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Neither beetroot juice supplementation nor increased carbohydrate oxidation enhance economy of prolonged exercise in elite race walkers

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dc.contributor.author Burke, Louise M.
dc.contributor.author Hall, Rebecca
dc.contributor.author Heikura, Ida A.
dc.contributor.author Ross, Megan L.
dc.contributor.author Tee, Nicolin
dc.contributor.author Kent, Georgina L.
dc.contributor.author Whitfield, Jamie
dc.contributor.author Forbes, Sara F.
dc.contributor.author Sharma, Avish P.
dc.contributor.author Jones, Andrew M.
dc.contributor.author Peeling, Peter
dc.contributor.author Blackwell, Jamie R.
dc.contributor.author Mujika, Iñigo
dc.contributor.author Mackay, Karen
dc.contributor.author Kozior, Marta
dc.contributor.author Vallance, Brent
dc.contributor.author McKay, Alannah K. A.
dc.date.accessioned 2021-08-18T11:38:08Z
dc.date.available 2021-08-18T11:38:08Z
dc.date.issued 2021
dc.identifier.uri http://hdl.handle.net/10344/10488
dc.description peer-reviewed en_US
dc.description.abstract Given the importance of exercise economy to endurance performance, we implemented two strategies purported to reduce the oxygen cost of exercise within a 4 week training camp in 21 elite male race walkers. Fourteen athletes undertook a crossover investigation with beetroot juice (BRJ) or placebo (PLA) [2 d preload, 2 h pre-exercise + 35 min during exercise] during a 26 km race walking at speeds simulating competitive events. Separately, 19 athletes undertook a parallel group investigation of a multi-pronged strategy (MAX; n = 9) involving chronic (2 w high carbohydrate [CHO] diet + gut training) and acute (CHO loading + 90 g/h CHO during exercise) strategies to promote endogenous and exogenous CHO availability, compared with strategies reflecting lower ranges of current guidelines (CON; n = 10). There were no differences between BRJ and PLA trials for rates of CHO (p = 0.203) or fat (p = 0.818) oxidation or oxygen consumption (p = 0.090). Compared with CON, MAX was associated with higher rates of CHO oxidation during exercise, with increased exogenous CHO use (CON; peak = ~0.45 g/min; MAX: peak = ~1.45 g/min, p < 0.001). High rates of exogenous CHO use were achieved prior to gut training, without further improvement, suggesting that elite athletes already optimise intestinal CHO absorption via habitual practices. No differences in exercise economy were detected despite small differences in substrate use. Future studies should investigate the impact of these strategies on sub-elite athletes’ economy as well as the performance effects in elite groups. en_US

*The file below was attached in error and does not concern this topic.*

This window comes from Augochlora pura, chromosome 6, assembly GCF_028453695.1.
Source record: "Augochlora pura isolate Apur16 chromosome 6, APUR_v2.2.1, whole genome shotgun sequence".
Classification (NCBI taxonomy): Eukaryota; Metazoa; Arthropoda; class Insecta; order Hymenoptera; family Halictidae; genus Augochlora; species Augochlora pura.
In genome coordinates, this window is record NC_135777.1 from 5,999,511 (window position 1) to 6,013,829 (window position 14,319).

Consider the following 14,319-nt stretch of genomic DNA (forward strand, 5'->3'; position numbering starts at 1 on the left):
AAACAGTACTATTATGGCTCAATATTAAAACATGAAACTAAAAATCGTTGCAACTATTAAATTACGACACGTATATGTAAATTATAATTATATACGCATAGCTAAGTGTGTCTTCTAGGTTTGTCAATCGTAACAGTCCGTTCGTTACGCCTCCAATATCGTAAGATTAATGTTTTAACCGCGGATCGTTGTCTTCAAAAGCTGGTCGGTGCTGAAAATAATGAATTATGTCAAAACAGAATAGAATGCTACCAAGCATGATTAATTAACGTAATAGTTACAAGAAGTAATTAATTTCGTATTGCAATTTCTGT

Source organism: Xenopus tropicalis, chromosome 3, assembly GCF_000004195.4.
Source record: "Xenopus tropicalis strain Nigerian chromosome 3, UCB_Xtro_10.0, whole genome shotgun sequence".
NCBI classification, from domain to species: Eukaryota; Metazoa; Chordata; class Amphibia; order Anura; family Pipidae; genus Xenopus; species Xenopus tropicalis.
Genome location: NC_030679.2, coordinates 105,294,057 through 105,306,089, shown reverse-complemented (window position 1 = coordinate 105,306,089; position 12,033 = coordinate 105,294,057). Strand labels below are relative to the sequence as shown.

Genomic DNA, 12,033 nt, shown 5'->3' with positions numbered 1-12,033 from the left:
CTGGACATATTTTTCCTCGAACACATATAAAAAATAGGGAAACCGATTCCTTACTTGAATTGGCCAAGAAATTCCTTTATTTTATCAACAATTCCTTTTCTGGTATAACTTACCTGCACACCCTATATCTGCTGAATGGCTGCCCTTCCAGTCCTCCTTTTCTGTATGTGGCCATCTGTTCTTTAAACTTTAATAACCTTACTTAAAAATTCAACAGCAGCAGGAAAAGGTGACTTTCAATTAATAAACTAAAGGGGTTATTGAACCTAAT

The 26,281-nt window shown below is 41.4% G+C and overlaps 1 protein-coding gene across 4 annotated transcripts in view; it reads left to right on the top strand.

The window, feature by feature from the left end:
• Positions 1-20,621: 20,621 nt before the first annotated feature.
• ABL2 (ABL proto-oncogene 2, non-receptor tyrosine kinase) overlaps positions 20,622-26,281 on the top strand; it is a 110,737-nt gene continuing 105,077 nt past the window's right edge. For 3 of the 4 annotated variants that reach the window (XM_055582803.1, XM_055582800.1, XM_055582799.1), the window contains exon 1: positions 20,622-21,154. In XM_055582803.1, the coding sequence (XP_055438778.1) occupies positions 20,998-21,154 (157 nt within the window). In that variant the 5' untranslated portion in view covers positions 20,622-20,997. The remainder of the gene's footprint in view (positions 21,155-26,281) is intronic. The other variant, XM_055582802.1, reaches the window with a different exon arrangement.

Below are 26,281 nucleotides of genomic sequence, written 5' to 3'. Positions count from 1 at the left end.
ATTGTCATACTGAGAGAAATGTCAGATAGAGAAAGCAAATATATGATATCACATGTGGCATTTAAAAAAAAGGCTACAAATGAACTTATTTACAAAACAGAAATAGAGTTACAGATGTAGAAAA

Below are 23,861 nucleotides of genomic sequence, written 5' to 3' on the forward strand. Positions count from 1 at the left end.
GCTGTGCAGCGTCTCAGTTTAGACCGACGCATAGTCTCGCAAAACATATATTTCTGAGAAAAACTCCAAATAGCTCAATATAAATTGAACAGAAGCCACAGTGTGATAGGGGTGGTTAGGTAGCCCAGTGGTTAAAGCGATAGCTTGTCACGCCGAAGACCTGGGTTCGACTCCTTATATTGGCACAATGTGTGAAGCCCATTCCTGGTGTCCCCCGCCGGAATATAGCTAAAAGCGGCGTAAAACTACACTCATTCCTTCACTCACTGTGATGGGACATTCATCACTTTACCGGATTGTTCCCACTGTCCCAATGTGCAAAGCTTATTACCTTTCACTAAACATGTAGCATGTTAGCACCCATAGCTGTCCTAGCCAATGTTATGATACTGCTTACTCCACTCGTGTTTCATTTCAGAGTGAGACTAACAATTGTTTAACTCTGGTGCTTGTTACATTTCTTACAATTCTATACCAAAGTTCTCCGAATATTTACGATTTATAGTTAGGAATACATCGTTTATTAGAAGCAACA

dc.language.iso eng en_US
dc.publisher MDPI en_US
dc.relation.ispartofseries Nutrients;13, 2767
dc.subject exercise fuel en_US
dc.subject gut training en_US
dc.subject exogenous CHO en_US
dc.title Neither beetroot juice supplementation nor increased carbohydrate oxidation enhance economy of prolonged exercise in elite race walkers en_US
dc.type info:eu-repo/semantics/article en_US
dc.type.supercollection all_ul_research en_US
dc.type.supercollection ul_published_reviewed en_US
dc.identifier.doi 10.3390/nu13082767
dc.contributor.sponsor ACURF en_US
dc.contributor.sponsor Association of Potato Research and Education en_US
dc.relation.projectid 2017000034 en_US
dc.rights.accessrights info:eu-repo/semantics/openAccess en_US


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